(The Center Square) – Less than 10 days before New York City schools were set to open, Mayor Bill de Blasio and union officials announced on Tuesday the in-school start date would be pushed back to Sept. 21.
It comes as the labor leaders threatened to pursue legal action and possibly even strike if the city tried to reopen schools on Sept. 10. The mayor and labor leaders praised the agreement the sides reached.
“We take it very seriously when we’re talking to their parents, that we want them to know we’re doing everything in our power to keep their children safe,” United Federation of Teachers President Michael Mulgrew said. “But we also want to make sure that we’re doing everything in our power as a city to keep the people who are doing that phenomenal work in our schools every day safe also.”
According to the plan, teachers will still report to their schools next Tuesday, but they’ll now get professional development, training and more time to prepare for the hybrid-learning environment the city’s planning to use. Families have the choice of having their children use remote learning five days a week or sending them to school for in-person instruction for part of the week and going remotely for the rest of the week.
Online learning will start Sept. 16, with in-class instruction starting five days later.
The agreement also makes testing immediately available to students, faculty and school-based staff at 34 sites across the city. Those testing centers can process results within 48 hours. Starting next month, every school will need to randomly test between 10 to 20 percent of its blended learning students and on-site faculty and staff each month. Families will have the chance to sign a consent form and will receive advance notification if their child or children are selected.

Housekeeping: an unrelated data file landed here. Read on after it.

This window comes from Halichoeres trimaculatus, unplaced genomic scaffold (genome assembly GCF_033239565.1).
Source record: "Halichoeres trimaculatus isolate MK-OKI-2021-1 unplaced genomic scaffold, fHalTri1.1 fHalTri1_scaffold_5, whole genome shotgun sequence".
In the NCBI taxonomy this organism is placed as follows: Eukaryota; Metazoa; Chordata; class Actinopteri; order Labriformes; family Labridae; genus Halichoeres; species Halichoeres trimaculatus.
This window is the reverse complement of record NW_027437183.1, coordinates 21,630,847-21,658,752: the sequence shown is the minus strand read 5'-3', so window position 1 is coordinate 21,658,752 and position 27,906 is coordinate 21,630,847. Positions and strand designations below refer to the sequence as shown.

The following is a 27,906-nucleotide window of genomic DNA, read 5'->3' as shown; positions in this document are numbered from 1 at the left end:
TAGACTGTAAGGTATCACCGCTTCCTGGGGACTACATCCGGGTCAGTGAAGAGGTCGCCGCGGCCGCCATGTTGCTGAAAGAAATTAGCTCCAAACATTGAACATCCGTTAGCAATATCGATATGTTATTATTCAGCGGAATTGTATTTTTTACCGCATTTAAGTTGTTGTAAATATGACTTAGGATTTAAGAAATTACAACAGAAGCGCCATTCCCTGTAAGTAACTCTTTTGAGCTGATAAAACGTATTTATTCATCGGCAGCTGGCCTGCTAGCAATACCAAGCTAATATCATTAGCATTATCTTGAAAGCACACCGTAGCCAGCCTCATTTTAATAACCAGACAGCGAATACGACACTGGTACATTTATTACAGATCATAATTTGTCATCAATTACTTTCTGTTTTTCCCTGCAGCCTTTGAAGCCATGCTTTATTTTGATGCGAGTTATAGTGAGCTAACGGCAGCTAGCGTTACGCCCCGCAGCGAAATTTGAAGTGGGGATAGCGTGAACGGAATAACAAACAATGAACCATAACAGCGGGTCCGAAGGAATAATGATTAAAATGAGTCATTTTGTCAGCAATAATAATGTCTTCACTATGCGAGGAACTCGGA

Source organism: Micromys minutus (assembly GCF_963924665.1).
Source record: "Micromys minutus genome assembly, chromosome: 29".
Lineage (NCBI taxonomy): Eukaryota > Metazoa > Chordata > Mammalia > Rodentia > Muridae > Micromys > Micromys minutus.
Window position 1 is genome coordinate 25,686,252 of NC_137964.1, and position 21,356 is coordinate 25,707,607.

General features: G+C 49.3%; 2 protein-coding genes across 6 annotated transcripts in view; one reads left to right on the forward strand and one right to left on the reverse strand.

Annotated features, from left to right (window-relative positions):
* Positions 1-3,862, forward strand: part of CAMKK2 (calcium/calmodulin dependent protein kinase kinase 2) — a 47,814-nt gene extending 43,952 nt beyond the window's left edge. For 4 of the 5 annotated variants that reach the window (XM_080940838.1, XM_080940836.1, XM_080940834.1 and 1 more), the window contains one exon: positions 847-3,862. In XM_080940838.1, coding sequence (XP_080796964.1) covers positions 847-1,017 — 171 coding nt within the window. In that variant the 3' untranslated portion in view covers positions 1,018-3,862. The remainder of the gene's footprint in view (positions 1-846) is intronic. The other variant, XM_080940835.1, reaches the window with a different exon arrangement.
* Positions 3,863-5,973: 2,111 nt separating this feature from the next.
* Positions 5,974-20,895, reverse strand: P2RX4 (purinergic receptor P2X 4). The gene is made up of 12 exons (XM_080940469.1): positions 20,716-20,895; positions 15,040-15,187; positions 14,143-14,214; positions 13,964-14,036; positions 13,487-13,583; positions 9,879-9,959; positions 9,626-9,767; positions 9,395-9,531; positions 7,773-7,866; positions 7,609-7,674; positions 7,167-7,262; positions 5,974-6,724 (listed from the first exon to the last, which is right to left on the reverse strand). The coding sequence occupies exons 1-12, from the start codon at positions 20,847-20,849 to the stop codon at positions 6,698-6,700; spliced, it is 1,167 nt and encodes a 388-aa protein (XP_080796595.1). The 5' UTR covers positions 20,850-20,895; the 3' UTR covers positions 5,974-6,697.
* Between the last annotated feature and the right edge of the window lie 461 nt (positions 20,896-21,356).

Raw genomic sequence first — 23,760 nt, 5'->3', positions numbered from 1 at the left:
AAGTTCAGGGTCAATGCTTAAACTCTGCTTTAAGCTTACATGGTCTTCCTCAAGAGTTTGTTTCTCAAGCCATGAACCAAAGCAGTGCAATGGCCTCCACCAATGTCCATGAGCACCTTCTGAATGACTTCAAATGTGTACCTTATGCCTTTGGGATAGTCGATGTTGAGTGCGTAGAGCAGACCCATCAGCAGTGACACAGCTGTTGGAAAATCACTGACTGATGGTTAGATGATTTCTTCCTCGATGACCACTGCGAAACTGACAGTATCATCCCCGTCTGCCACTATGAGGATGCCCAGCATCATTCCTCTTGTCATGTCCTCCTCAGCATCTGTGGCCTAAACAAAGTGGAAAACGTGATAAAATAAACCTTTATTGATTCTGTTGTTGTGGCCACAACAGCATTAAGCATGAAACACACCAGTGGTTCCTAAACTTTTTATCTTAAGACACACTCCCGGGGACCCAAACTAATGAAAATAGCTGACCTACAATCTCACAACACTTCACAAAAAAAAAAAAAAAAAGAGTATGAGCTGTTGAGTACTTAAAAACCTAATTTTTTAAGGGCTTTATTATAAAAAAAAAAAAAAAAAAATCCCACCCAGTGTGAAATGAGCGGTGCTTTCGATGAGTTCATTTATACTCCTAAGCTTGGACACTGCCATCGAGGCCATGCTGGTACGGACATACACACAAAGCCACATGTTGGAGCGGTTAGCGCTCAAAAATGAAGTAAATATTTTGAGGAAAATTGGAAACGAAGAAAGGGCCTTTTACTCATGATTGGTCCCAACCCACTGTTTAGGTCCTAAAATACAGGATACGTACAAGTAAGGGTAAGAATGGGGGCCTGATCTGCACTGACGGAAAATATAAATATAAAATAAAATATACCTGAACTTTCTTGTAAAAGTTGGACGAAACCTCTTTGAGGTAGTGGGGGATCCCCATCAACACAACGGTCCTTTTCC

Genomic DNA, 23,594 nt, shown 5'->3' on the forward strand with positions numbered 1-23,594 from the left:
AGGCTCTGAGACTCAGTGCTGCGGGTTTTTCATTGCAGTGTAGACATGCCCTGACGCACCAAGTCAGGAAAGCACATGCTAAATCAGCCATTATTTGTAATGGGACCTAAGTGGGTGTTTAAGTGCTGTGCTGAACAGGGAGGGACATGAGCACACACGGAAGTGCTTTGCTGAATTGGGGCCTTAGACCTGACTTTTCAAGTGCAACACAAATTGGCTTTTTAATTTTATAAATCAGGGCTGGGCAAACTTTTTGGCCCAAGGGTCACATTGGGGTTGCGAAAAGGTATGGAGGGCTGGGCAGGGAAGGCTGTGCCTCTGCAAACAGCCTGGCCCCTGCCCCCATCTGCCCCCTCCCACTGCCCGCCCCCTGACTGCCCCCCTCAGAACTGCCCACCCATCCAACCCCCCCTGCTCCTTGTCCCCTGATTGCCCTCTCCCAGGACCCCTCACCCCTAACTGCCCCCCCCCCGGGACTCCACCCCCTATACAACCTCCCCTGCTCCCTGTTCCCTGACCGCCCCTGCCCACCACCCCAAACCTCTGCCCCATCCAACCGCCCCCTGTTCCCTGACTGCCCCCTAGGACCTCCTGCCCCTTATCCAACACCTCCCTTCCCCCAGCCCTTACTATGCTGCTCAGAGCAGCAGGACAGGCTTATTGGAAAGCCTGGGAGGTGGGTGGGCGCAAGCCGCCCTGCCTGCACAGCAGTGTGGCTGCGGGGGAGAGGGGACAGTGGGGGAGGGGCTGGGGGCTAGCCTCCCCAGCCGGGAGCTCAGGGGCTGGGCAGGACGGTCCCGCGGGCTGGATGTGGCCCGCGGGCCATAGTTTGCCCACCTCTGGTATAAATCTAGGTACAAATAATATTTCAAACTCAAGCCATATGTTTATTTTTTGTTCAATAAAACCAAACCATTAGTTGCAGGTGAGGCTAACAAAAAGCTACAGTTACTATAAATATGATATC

“Our agreement puts the health and safety of our 1.1 million students, teachers, and school staff above everything else,” de Blasio said. “We couldn’t be more excited to get our young people back to the classrooms where they learn best.”
De Blasio has been a vocal proponent for reopening schools for nearly two months. However, New York Gov. Andrew Cuomo has been tapping the brakes throughout the process. Cuomo made the more than 700 school districts statewide submit plans to the state health and education leaders for approval, and his administration panned the city’s first submission, which amounted to just 32 pages, as an outline instead of a plan.
The city eventually submitted more detailed information and received state approval to proceed, but Cuomo, as recently as Monday, kept harping for city leaders to get buy-in from the teachers and parents, who he said still had qualms about the plan.
“We can be in the schools alone if the parents and the teachers decide they’re not coming back,” Cuomo said. “I’ve been saying for weeks, include the teachers and the parents in the plan development. Because if the teachers and the parents are not convinced, you’ve accomplished nothing.”
This article was originally published on New York City pushes back school reopening date by 11 days